Branding Greenpoint

Greenpoint Logo

Above: two-color Greenpoint logo.

I’m happy to present my Greenpoint logo and full brand identity for the Greenpoint Business Alliance. As I mentioned earlier, I was hired by the GBA for what was easily the most personal challenge of my design career: to brand my home of Greenpoint, Brooklyn. What I have developed is a flexible brand identity that can be presented as a one-word Greenpoint logo or a full brand identity for the GBA, depending on the context. These elements will be visible around the neighborhood this weekend on a holiday shopping brochure that I designed.

Greenpoint Business Alliance Brand Identity

Above: complete GBA logo.

I submitted a proposal for this job many months ago and I’m sure the competition for the project was very strong given the quantity of talented designers in the area. I was thrilled to be approved for the opportunity. Then I started working and realized the enormous stature of the challenge ahead: this neighborhood has been my home for almost a decade and I was determined to design something great for it. It is a neighborhood of contradictions. We are an ‘urban village.’ Right there in the name is the loaded word green (I’ll get back to that) and another word that has several definitions as both noun and verb. We are known for our vibrant Polish community yet also home to every other kind of people. We have a history of toxicity that is difficult to ignore and also difficult to acknowledge. How do you brand a place, a home, with such complex history and so many stark juxtapositions?

Above: detail of the Greenpoint identity in action on the pages of my holiday brochure.

After I was hired, I began by returning to square one. I hit the Greenpoint library and dug up a ton of history. I took long walks through a neighborhood I’ve spent years in and tried to re-open my eyes, to see what is there that I’ve taken for granted. After going through every possible logo concept imaginable – wordmarks and iconic images and the humorous or sarcastic logos I’d draw when frustrated – I returned to two basic elements: the color green and our potent name. These symbols offer so many connotations without excluding any of our diverse population or history. They are familiar to all and yet carry a variety of meanings.

Above: A Greenpoint headline from the Brooklyn Eagle

The color green is the neighborhood’s single most potent symbol. The neighborhood has landmarks (the clock on Manhattan, the Monitor statue in McGolrick, St. Anthony’s church) but none of them are quite recognizable or universal enough to carry the weight of the whole neighborhood’s symbolic representation. We may not always think of color as a symbol but it absolutely is. Greenpoint was given its name by Dutch sailors who used the neighborhood’s “verdant peninsula” (a phrase I encountered that rang through my head often) as a navigational landmark (much like Red Hook). We were once marshy farmland, ‘the Garden Spot of the World.’ However, not much remains of our leafy past, and in fact, we have a recent history of manufacturing, factories, and an oil spill. How’s that for a contradiction? The bright side is that the modern connotation of green is what many in this neighborhood strive for: a healthy and environmentally sound way of life. We were once green and green is what many residents work hard to return to every day. Along the way, we are always Greenpoint.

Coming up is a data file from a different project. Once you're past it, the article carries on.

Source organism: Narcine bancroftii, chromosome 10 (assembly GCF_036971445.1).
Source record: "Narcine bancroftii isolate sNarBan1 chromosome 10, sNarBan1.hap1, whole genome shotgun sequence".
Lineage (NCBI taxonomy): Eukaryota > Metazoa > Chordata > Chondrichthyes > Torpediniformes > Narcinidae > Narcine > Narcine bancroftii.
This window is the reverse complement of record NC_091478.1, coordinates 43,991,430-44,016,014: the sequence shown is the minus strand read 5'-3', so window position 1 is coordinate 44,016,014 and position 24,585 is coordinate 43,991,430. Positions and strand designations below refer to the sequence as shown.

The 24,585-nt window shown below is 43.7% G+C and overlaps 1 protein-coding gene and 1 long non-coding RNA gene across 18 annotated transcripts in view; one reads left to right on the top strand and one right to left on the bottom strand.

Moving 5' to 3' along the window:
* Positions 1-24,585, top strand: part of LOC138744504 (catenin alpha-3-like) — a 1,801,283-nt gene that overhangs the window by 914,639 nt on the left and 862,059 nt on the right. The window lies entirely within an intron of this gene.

My final logo unites the word Greenpoint with a green arrow, creating something of a visual pun that embodies both words. I believe that it’s a strong mark because it carries a range of connotations, both literal and emotional. The arrow seems to say, ‘Up with Greenpoint.’ It says green point, literally. It implies ascension and carries an emotional meaning about our affection and pride for the neighborhood. Lastly, it seems to point to our location on a map, at the Northernmost edge of Brooklyn.

It is my hope that this brand identity has enough flexibility that it can be used as a visual identifier for both the Greenpoint Business Alliance and the neighborhood itself. I hope Greenpointers are pleased when they see it and I hope to have done justice to the job for all of the proud people who have lived and worked in Greenpoint. Many, many thanks to the GBA.